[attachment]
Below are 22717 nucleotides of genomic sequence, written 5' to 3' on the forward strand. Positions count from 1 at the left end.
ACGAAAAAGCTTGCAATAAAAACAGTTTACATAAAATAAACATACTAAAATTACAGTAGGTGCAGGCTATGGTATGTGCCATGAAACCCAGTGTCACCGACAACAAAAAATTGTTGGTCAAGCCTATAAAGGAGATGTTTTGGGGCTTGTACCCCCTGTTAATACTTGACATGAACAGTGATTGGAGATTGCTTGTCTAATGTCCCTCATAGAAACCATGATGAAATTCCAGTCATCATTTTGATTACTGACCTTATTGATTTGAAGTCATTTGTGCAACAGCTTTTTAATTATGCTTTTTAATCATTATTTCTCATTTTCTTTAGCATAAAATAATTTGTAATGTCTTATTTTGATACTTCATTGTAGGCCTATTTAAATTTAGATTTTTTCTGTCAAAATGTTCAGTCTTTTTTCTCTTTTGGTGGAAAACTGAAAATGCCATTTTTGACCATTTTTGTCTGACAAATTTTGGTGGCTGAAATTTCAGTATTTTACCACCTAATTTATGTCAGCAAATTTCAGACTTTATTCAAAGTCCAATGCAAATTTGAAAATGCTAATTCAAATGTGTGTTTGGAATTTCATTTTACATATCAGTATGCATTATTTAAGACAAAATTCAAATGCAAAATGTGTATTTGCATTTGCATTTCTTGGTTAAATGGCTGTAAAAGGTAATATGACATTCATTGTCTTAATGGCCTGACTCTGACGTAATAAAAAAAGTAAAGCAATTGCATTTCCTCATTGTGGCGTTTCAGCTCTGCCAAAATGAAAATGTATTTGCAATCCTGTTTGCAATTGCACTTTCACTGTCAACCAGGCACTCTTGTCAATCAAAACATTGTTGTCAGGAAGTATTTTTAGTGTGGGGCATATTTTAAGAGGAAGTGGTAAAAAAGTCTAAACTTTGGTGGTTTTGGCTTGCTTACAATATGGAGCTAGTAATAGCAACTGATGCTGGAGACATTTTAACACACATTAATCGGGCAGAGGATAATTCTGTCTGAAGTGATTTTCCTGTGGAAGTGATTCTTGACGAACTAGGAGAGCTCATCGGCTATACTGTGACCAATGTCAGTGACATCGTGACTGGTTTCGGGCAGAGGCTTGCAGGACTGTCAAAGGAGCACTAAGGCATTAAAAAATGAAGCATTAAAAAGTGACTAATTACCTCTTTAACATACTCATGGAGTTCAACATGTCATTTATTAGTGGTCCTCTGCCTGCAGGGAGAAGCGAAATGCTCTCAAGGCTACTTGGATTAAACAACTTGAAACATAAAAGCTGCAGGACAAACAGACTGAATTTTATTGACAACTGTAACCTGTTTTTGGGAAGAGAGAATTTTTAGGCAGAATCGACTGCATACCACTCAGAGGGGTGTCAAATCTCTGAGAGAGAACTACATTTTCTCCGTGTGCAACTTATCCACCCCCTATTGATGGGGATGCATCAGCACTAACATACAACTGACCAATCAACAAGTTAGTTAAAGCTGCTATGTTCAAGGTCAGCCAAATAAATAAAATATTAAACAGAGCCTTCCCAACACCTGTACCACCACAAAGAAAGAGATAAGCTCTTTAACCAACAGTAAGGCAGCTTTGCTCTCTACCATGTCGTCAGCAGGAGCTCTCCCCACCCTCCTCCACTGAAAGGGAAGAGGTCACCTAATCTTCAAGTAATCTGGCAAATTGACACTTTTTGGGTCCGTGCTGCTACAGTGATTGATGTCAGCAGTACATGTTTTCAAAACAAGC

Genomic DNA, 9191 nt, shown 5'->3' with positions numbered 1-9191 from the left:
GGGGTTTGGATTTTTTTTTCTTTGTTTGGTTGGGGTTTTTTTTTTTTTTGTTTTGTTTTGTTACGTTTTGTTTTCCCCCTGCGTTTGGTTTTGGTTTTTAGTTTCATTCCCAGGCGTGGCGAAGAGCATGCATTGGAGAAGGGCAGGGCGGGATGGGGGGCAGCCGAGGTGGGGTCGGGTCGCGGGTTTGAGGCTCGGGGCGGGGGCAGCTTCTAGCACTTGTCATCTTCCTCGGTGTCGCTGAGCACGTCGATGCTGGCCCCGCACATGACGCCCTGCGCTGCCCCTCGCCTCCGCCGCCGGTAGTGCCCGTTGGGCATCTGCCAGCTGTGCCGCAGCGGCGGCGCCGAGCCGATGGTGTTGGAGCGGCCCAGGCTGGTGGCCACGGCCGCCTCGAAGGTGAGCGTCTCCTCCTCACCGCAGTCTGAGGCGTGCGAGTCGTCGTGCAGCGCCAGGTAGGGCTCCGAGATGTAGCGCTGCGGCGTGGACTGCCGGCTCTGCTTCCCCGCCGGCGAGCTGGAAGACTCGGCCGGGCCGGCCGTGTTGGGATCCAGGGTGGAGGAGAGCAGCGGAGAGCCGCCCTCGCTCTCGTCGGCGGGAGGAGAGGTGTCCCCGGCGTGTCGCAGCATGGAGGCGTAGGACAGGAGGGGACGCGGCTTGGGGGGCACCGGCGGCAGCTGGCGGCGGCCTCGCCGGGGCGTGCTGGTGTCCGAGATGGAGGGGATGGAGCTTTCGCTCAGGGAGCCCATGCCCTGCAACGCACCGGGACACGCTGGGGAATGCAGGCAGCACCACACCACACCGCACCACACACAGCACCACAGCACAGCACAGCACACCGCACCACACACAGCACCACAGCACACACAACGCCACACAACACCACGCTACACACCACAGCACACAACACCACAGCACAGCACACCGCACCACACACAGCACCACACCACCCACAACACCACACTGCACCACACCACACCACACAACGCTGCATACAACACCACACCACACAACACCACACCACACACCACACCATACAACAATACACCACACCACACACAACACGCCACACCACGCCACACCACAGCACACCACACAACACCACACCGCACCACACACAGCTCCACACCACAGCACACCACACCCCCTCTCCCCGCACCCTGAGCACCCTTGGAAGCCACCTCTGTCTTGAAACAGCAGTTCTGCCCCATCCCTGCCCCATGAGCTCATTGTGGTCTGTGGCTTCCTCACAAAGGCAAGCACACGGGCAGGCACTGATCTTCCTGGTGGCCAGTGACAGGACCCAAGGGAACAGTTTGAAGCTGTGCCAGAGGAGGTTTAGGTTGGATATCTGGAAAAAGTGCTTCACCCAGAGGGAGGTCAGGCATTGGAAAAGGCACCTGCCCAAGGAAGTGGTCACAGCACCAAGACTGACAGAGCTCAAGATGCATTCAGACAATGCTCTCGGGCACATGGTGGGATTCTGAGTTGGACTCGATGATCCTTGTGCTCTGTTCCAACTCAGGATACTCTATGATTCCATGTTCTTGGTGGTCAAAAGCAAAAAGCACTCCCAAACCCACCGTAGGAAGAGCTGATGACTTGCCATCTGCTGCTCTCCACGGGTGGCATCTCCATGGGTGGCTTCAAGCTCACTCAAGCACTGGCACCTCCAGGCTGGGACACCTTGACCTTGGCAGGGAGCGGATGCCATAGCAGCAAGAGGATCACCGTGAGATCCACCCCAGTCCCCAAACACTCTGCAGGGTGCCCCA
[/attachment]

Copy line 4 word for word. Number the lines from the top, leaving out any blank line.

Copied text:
GGGGTTTGGATTTTTTTTTCTTTGTTTGGTTGGGGTTTTTTTTTTTTTTGTTTTGTTTTGTTACGTTTTGTTTTCCCCCTGCGTTTGGTTTTGGTTTTTAGTTTCATTCCCAGGCGTGGCGAAGAGCATGCATTGGAGAAGGGCAGGGCGGGATGGGGGGCAGCCGAGGTGGGGTCGGGTCGCGGGTTTGAGGCTCGGGGCGGGGGCAGCTTCTAGCACTTGTCATCTTCCTCGGTGTCGCTGAGCACGTCGATGCTGGCCCCGCACATGACGCCCTGCGCTGCCCCTCGCCTCCGCCGCCGGTAGTGCCCGTTGGGCATCTGCCAGCTGTGCCGCAGCGGCGGCGCCGAGCCGATGGTGTTGGAGCGGCCCAGGCTGGTGGCCACGGCCGCCTCGAAGGTGAGCGTCTCCTCCTCACCGCAGTCTGAGGCGTGCGAGTCGTCGTGCAGCGCCAGGTAGGGCTCCGAGATGTAGCGCTGCGGCGTGGACTGCCGGCTCTGCTTCCCCGCCGGCGAGCTGGAAGACTCGGCCGGGCCGGCCGTGTTGGGATCCAGGGTGGAGGAGAGCAGCGGAGAGCCGCCCTCGCTCTCGTCGGCGGGAGGAGAGGTGTCCCCGGCGTGTCGCAGCATGGAGGCGTAGGACAGGAGGGGACGCGGCTTGGGGGGCACCGGCGGCAGCTGGCGGCGGCCTCGCCGGGGCGTGCTGGTGTCCGAGATGGAGGGGATGGAGCTTTCGCTCAGGGAGCCCATGCCCTGCAACGCACCGGGACACGCTGGGGAATGCAGGCAGCACCACACCACACCGCACCACACACAGCACCACAGCACAGCACAGCACACCGCACCACACACAGCACCACAGCACACACAACGCCACACAACACCACGCTACACACCACAGCACACAACACCACAGCACAGCACACCGCACCACACACAGCACCACACCACCCACAACACCACACTGCACCACACCACACCACACAACGCTGCATACAACACCACACCACACAACACCACACCACACACCACACCATACAACAATACACCACACCACACACAACACGCCACACCACGCCACACCACAGCACACCACACAACACCACACCGCACCACACACAGCTCCACACCACAGCACACCACACCCCCTCTCCCCGCACCCTGAGCACCCTTGGAAGCCACCTCTGTCTTGAAACAGCAGTTCTGCCCCATCCCTGCCCCATGAGCTCATTGTGGTCTGTGGCTTCCTCACAAAGGCAAGCACACGGGCAGGCACTGATCTTCCTGGTGGCCAGTGACAGGACCCAAGGGAACAGTTTGAAGCTGTGCCAGAGGAGGTTTAGGTTGGATATCTGGAAAAAGTGCTTCACCCAGAGGGAGGTCAGGCATTGGAAAAGGCACCTGCCCAAGGAAGTGGTCACAGCACCAAGACTGACAGAGCTCAAGATGCATTCAGACAATGCTCTCGGGCACATGGTGGGATTCTGAGTTGGACTCGATGATCCTTGTGCTCTGTTCCAACTCAGGATACTCTATGATTCCATGTTCTTGGTGGTCAAAAGCAAAAAGCACTCCCAAACCCACCGTAGGAAGAGCTGATGACTTGCCATCTGCTGCTCTCCACGGGTGGCATCTCCATGGGTGGCTTCAAGCTCACTCAAGCACTGGCACCTCCAGGCTGGGACACCTTGACCTTGGCAGGGAGCGGATGCCATAGCAGCAAGAGGATCACCGTGAGATCCACCCCAGTCCCCAAACACTCTGCAGGGTGCCCCA